3. Even if you feel like you’re being forced to choose the lesser evil, that doesn’t mean there aren’t moral consequences for making the wrong choice (such as by not voting or casting a quixotic third-party ballot).
It is telling that Goodman, like so many of the Sanders supporters I personally know, feels “intimidated” by the argument that they can’t allow a Republican to win the White House next year. Although it is problematic that our two-party system severely restricts candidate choices in our political system, the underlying emotion here seems to be one of pride as well as principle. The idea is that, if you vote for the lesser evil rather than the greater good, you are succumbing to social expectations and sacrificing your own ideals in the process.
The flaw with this thinking is, quite simply, that presidential elections have serious consequences. A Republican victory would not simply mean that our side “lost” and the other side “won.” It would have a profound impact on the lives of millions if not billions of people: For the countless working class individuals and families who need presidential policies that will stimulate job growth and improve our collective standard of living, such as they received under Bill Clinton and Barack Obama and would be much less likely to experience under a Republican administration; for the children who need our country’s leadership to recognize and seriously confront man-made climate change before our planet is rendered uninhabitable; for the Americans who have benefited from President Obama’s health care reform plan since it was implemented and could lose their insurance or worse; for the generation of senior citizens who have paid into Social Security throughout their lives and would have that safety net delayed or ripped away completely; and for historically marginalized groups, from Mexican immigrants and women to members of the LGBT community, who deserve to be led by a party that doesn’t actively reward presidential candidates for spewing hatred against them.
If this election was an abstract thought experiment or parlor game, the ideological intransigence preached by many Sanders supporters right now could be justified. Because the stakes are so high, however, it borders on unconscionable.
None of this means that you think Sanders is somehow an inferior candidate to Clinton. I actually disagree with that assumption and share the consensus view among Sanders’ supporters that the opposite may actually be true. Recent polls show Sanders defeating Trump and Bush by landslide margins, even as Clinton’s poll numbers remain problematic -- indeed, arguably more problematic than Sanders’.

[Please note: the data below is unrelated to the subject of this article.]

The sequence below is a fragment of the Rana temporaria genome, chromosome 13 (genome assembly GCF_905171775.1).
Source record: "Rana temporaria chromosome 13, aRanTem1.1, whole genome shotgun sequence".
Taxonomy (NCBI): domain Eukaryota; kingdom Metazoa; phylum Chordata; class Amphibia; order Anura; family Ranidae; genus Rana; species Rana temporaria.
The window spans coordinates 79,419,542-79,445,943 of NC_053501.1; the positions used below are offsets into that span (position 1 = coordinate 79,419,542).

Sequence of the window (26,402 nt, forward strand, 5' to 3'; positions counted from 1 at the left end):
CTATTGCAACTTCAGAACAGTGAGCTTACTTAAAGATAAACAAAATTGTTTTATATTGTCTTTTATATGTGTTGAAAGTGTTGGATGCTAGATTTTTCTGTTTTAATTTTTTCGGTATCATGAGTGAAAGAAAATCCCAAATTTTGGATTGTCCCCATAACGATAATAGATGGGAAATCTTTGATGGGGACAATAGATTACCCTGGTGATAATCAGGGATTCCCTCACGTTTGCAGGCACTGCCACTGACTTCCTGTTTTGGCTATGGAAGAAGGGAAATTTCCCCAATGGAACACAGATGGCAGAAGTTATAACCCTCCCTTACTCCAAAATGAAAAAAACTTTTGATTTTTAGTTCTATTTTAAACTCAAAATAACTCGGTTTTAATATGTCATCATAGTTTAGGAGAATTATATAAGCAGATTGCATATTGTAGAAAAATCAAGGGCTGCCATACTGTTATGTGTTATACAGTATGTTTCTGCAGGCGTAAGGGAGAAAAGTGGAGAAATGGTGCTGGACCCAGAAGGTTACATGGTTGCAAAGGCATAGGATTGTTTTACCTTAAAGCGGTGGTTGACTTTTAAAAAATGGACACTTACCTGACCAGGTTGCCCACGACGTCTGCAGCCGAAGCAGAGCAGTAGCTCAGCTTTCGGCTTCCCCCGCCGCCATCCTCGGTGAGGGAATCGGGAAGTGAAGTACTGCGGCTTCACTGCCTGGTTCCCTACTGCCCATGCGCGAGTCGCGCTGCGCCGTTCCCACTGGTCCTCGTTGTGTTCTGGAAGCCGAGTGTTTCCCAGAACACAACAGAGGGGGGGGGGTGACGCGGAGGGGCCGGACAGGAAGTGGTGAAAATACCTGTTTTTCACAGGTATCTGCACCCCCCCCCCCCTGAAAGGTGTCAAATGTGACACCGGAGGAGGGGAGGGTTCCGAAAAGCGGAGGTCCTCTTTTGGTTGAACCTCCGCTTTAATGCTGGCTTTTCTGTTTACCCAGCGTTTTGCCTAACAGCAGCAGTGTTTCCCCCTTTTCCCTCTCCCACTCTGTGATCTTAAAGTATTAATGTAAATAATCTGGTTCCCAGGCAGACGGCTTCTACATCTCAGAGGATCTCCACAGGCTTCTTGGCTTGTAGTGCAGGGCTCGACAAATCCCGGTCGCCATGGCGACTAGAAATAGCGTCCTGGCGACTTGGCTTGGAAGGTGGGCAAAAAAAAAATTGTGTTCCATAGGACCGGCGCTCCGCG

In short, there are practical as well as ideological reasons why I think Sanders is a better candidate than Clinton (albeit not necessarily the best Democratic candidate in the race). That said, I also recognize that Clinton has impressive credentials for the job of the presidency, from her pioneering years as First Lady to her careers as Senator from New York and a consistently popular Secretary of State. During that time she has accumulated reasonably left-leaning record – one can fairly hesitate to call it solidly liberal – and is running for president this year on a range of ideas that we can get behind, often because they first came from our side.
When the dust has settled, we need to remember that, in an election as important as this one, all Democrats are ultimately on the same side – from Hillary Clinton and Bernie Sanders to the millions of moderate, staunch, and/or radical liberals who support them. If we want to prevent the rise of a devastatingly extreme right-wing government, as well as have a foothold to push for a more liberal agenda with the future Democratic president, then we should do the smart and right thing by supporting Clinton in the event of her nomination. The stakes are too high – and the opportunity is too great – for us to stay home.